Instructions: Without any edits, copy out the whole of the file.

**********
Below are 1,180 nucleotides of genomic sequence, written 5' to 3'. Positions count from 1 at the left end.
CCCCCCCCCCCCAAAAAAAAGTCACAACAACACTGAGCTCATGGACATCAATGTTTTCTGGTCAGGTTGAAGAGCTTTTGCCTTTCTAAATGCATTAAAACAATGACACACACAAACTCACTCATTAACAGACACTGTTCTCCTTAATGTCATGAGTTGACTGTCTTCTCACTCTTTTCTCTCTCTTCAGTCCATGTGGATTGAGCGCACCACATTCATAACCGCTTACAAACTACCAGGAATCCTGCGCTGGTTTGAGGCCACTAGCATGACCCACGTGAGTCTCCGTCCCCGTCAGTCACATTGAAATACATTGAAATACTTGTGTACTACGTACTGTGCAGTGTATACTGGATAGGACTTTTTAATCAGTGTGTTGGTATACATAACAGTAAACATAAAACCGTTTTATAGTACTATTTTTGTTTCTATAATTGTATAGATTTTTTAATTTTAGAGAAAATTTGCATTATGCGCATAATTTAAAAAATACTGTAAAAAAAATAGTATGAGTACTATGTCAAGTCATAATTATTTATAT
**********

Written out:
Below are 1,180 nucleotides of genomic sequence, written 5' to 3'. Positions count from 1 at the left end.
CCCCCCCCCCCCAAAAAAAAGTCACAACAACACTGAGCTCATGGACATCAATGTTTTCTGGTCAGGTTGAAGAGCTTTTGCCTTTCTAAATGCATTAAAACAATGACACACACAAACTCACTCATTAACAGACACTGTTCTCCTTAATGTCATGAGTTGACTGTCTTCTCACTCTTTTCTCTCTCTTCAGTCCATGTGGATTGAGCGCACCACATTCATAACCGCTTACAAACTACCAGGAATCCTGCGCTGGTTTGAGGCCACTAGCATGACCCACGTGAGTCTCCGTCCCCGTCAGTCACATTGAAATACATTGAAATACTTGTGTACTACGTACTGTGCAGTGTATACTGGATAGGACTTTTTAATCAGTGTGTTGGTATACATAACAGTAAACATAAAACCGTTTTATAGTACTATTTTTGTTTCTATAATTGTATAGATTTTTTAATTTTAGAGAAAATTTGCATTATGCGCATAATTTAAAAAATACTGTAAAAAAAATAGTATGAGTACTATGTCAAGTCATAATTATTTATAT